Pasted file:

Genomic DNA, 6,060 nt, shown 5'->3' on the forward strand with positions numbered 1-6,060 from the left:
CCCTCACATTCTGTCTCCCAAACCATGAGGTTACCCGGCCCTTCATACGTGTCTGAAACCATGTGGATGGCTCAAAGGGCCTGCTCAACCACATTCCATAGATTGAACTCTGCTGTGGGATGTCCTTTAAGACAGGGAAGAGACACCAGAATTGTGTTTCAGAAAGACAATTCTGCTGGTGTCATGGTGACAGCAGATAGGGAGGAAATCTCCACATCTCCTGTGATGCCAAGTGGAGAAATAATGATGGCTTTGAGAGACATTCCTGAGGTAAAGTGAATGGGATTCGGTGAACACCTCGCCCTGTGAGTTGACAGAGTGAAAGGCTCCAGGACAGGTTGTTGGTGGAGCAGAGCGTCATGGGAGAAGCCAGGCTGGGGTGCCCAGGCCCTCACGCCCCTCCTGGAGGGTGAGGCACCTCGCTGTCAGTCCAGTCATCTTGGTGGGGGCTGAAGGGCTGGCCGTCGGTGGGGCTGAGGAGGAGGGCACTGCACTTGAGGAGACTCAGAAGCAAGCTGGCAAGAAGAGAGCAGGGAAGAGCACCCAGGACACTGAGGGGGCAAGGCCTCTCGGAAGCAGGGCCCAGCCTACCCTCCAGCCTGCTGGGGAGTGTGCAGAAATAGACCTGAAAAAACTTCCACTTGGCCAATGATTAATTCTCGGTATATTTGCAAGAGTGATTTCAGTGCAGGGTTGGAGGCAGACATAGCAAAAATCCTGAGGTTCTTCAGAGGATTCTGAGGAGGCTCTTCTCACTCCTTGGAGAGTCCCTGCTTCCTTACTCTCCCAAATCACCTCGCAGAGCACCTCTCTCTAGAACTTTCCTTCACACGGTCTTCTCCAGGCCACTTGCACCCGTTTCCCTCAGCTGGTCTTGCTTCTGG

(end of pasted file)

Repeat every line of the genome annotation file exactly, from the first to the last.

Genomic DNA, 6,060 nt, shown 5'->3' on the forward strand with positions numbered 1-6,060 from the left:
CCCTCACATTCTGTCTCCCAAACCATGAGGTTACCCGGCCCTTCATACGTGTCTGAAACCATGTGGATGGCTCAAAGGGCCTGCTCAACCACATTCCATAGATTGAACTCTGCTGTGGGATGTCCTTTAAGACAGGGAAGAGACACCAGAATTGTGTTTCAGAAAGACAATTCTGCTGGTGTCATGGTGACAGCAGATAGGGAGGAAATCTCCACATCTCCTGTGATGCCAAGTGGAGAAATAATGATGGCTTTGAGAGACATTCCTGAGGTAAAGTGAATGGGATTCGGTGAACACCTCGCCCTGTGAGTTGACAGAGTGAAAGGCTCCAGGACAGGTTGTTGGTGGAGCAGAGCGTCATGGGAGAAGCCAGGCTGGGGTGCCCAGGCCCTCACGCCCCTCCTGGAGGGTGAGGCACCTCGCTGTCAGTCCAGTCATCTTGGTGGGGGCTGAAGGGCTGGCCGTCGGTGGGGCTGAGGAGGAGGGCACTGCACTTGAGGAGACTCAGAAGCAAGCTGGCAAGAAGAGAGCAGGGAAGAGCACCCAGGACACTGAGGGGGCAAGGCCTCTCGGAAGCAGGGCCCAGCCTACCCTCCAGCCTGCTGGGGAGTGTGCAGAAATAGACCTGAAAAAACTTCCACTTGGCCAATGATTAATTCTCGGTATATTTGCAAGAGTGATTTCAGTGCAGGGTTGGAGGCAGACATAGCAAAAATCCTGAGGTTCTTCAGAGGATTCTGAGGAGGCTCTTCTCACTCCTTGGAGAGTCCCTGCTTCCTTACTCTCCCAAATCACCTCGCAGAGCACCTCTCTCTAGAACTTTCCTTCACACGGTCTTCTCCAGGCCACTTGCACCCGTTTCCCTCAGCTGGTCTTGCTTCTGG